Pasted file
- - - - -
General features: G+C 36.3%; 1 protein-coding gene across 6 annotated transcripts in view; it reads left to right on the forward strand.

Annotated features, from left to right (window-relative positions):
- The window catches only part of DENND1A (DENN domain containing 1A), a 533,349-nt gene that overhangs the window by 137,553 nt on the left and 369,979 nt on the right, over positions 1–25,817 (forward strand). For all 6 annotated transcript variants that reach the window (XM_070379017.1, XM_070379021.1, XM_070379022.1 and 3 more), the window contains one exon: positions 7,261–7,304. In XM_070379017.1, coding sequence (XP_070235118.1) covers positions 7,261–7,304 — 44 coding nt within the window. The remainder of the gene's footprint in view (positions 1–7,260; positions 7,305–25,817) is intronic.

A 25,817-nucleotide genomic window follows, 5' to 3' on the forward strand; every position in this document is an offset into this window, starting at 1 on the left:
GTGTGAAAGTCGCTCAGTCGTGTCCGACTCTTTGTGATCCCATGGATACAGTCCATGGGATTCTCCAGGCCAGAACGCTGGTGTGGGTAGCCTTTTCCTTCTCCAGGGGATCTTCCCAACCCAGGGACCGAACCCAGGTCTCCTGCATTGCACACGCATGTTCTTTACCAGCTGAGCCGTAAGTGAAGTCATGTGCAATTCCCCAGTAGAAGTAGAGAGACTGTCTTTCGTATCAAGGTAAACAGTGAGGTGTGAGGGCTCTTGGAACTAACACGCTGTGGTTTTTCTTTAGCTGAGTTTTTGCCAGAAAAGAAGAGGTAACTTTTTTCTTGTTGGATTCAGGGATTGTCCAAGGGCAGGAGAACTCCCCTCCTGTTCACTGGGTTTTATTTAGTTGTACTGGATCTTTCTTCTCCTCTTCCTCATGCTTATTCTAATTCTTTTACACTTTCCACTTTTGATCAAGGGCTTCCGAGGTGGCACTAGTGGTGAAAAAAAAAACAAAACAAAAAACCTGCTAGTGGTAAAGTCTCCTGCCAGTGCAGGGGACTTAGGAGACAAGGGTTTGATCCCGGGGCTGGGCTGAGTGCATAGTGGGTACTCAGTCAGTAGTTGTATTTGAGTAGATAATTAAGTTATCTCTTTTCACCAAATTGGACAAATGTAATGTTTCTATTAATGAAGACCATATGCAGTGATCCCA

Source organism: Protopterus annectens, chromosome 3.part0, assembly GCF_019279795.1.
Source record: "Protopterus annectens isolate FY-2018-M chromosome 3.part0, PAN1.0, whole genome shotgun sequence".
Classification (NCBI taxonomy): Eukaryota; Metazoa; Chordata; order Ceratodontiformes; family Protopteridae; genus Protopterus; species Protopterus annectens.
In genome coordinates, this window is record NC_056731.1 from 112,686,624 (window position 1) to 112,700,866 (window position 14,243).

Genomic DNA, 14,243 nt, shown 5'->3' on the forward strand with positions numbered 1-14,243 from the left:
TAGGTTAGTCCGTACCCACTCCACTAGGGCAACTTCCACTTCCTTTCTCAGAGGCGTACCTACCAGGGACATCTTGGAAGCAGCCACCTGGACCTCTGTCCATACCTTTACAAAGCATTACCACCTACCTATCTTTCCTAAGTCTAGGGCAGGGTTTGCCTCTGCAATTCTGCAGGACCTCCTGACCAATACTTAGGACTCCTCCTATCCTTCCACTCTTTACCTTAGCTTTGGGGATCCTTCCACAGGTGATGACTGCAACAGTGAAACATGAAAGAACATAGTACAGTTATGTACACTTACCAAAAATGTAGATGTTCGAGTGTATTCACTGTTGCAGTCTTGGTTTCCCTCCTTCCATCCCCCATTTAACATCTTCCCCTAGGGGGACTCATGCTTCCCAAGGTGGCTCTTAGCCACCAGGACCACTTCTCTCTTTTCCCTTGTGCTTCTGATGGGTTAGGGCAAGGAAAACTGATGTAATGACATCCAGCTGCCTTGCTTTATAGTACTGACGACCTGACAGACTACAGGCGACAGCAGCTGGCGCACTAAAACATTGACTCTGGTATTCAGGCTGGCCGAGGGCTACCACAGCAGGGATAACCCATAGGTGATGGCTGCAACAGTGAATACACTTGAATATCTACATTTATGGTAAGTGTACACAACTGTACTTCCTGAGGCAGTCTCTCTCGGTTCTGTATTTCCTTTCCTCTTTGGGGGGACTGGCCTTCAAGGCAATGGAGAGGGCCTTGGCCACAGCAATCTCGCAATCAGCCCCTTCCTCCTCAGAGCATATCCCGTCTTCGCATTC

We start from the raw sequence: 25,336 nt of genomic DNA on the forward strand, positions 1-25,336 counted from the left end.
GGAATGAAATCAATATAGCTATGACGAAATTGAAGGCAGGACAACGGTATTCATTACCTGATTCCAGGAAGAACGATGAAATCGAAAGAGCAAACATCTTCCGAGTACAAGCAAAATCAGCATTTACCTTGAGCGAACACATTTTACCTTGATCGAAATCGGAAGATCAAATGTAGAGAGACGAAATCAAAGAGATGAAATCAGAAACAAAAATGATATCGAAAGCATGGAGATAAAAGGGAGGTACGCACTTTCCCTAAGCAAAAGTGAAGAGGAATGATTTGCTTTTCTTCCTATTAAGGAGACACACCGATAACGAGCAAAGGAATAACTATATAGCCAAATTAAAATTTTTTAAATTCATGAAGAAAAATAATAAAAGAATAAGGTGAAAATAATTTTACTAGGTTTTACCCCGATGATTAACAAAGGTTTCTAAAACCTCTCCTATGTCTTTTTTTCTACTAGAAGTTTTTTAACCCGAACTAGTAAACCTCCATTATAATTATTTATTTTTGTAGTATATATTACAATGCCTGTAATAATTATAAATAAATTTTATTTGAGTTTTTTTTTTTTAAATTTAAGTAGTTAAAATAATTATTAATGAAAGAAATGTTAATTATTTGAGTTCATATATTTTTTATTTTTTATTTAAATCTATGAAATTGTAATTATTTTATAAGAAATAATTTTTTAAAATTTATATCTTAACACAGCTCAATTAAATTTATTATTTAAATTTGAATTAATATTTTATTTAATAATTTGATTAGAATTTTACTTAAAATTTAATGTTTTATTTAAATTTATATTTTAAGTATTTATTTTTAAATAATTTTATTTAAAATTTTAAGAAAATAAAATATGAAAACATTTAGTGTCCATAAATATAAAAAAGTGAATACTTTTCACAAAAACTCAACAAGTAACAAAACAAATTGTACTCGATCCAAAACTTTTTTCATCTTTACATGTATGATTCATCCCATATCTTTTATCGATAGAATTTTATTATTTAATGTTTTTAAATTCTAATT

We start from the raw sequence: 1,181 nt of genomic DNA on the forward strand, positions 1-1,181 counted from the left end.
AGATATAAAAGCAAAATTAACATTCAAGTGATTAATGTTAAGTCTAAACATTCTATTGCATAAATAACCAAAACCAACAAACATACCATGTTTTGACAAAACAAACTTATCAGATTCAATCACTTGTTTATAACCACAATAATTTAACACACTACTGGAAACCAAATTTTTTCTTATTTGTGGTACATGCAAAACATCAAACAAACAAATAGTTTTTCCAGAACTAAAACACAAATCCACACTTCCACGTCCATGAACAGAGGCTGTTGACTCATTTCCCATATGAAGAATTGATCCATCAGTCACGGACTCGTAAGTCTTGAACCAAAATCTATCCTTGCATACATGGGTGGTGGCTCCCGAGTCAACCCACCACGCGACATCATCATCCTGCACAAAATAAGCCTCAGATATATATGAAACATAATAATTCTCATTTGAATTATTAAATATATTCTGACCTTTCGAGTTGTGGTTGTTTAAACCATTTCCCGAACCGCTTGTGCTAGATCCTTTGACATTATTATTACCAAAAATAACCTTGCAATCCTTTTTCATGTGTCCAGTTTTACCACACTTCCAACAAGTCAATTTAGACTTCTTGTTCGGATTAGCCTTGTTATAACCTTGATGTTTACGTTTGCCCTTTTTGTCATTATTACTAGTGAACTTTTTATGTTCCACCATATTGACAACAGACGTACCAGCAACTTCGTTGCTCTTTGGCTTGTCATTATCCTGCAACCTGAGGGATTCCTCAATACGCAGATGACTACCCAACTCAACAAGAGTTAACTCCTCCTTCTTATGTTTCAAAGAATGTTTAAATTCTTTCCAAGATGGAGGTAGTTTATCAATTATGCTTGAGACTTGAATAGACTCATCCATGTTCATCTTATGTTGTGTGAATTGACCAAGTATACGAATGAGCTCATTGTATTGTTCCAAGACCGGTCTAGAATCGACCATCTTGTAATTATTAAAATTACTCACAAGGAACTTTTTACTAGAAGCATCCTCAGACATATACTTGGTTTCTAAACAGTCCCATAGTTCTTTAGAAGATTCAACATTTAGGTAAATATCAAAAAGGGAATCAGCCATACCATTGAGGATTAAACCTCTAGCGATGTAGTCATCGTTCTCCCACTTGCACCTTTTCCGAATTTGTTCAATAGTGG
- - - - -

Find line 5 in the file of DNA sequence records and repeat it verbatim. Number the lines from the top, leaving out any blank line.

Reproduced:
GTGTGAAAGTCGCTCAGTCGTGTCCGACTCTTTGTGATCCCATGGATACAGTCCATGGGATTCTCCAGGCCAGAACGCTGGTGTGGGTAGCCTTTTCCTTCTCCAGGGGATCTTCCCAACCCAGGGACCGAACCCAGGTCTCCTGCATTGCACACGCATGTTCTTTACCAGCTGAGCCGTAAGTGAAGTCATGTGCAATTCCCCAGTAGAAGTAGAGAGACTGTCTTTCGTATCAAGGTAAACAGTGAGGTGTGAGGGCTCTTGGAACTAACACGCTGTGGTTTTTCTTTAGCTGAGTTTTTGCCAGAAAAGAAGAGGTAACTTTTTTCTTGTTGGATTCAGGGATTGTCCAAGGGCAGGAGAACTCCCCTCCTGTTCACTGGGTTTTATTTAGTTGTACTGGATCTTTCTTCTCCTCTTCCTCATGCTTATTCTAATTCTTTTACACTTTCCACTTTTGATCAAGGGCTTCCGAGGTGGCACTAGTGGTGAAAAAAAAAACAAAACAAAAAACCTGCTAGTGGTAAAGTCTCCTGCCAGTGCAGGGGACTTAGGAGACAAGGGTTTGATCCCGGGGCTGGGCTGAGTGCATAGTGGGTACTCAGTCAGTAGTTGTATTTGAGTAGATAATTAAGTTATCTCTTTTCACCAAATTGGACAAATGTAATGTTTCTATTAATGAAGACCATATGCAGTGATCCCA